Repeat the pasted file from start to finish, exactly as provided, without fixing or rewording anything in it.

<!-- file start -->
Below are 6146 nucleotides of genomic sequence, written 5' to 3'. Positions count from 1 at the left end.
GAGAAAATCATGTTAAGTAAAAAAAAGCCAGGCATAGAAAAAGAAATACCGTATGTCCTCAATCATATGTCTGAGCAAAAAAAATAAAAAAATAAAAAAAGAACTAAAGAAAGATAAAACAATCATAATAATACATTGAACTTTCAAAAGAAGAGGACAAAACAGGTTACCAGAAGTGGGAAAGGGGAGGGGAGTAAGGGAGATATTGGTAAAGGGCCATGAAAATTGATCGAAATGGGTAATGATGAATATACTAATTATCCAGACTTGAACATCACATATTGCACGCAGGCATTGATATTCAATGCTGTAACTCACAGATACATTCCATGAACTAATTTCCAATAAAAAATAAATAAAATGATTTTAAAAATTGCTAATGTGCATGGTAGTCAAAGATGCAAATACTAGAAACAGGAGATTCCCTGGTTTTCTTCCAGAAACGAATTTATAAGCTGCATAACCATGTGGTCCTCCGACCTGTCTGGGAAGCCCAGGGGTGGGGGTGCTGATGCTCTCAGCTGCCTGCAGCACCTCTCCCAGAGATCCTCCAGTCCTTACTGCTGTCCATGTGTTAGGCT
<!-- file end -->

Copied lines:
Below are 6146 nucleotides of genomic sequence, written 5' to 3'. Positions count from 1 at the left end.
GAGAAAATCATGTTAAGTAAAAAAAAGCCAGGCATAGAAAAAGAAATACCGTATGTCCTCAATCATATGTCTGAGCAAAAAAAATAAAAAAATAAAAAAAGAACTAAAGAAAGATAAAACAATCATAATAATACATTGAACTTTCAAAAGAAGAGGACAAAACAGGTTACCAGAAGTGGGAAAGGGGAGGGGAGTAAGGGAGATATTGGTAAAGGGCCATGAAAATTGATCGAAATGGGTAATGATGAATATACTAATTATCCAGACTTGAACATCACATATTGCACGCAGGCATTGATATTCAATGCTGTAACTCACAGATACATTCCATGAACTAATTTCCAATAAAAAATAAATAAAATGATTTTAAAAATTGCTAATGTGCATGGTAGTCAAAGATGCAAATACTAGAAACAGGAGATTCCCTGGTTTTCTTCCAGAAACGAATTTATAAGCTGCATAACCATGTGGTCCTCCGACCTGTCTGGGAAGCCCAGGGGTGGGGGTGCTGATGCTCTCAGCTGCCTGCAGCACCTCTCCCAGAGATCCTCCAGTCCTTACTGCTGTCCATGTGTTAGGCT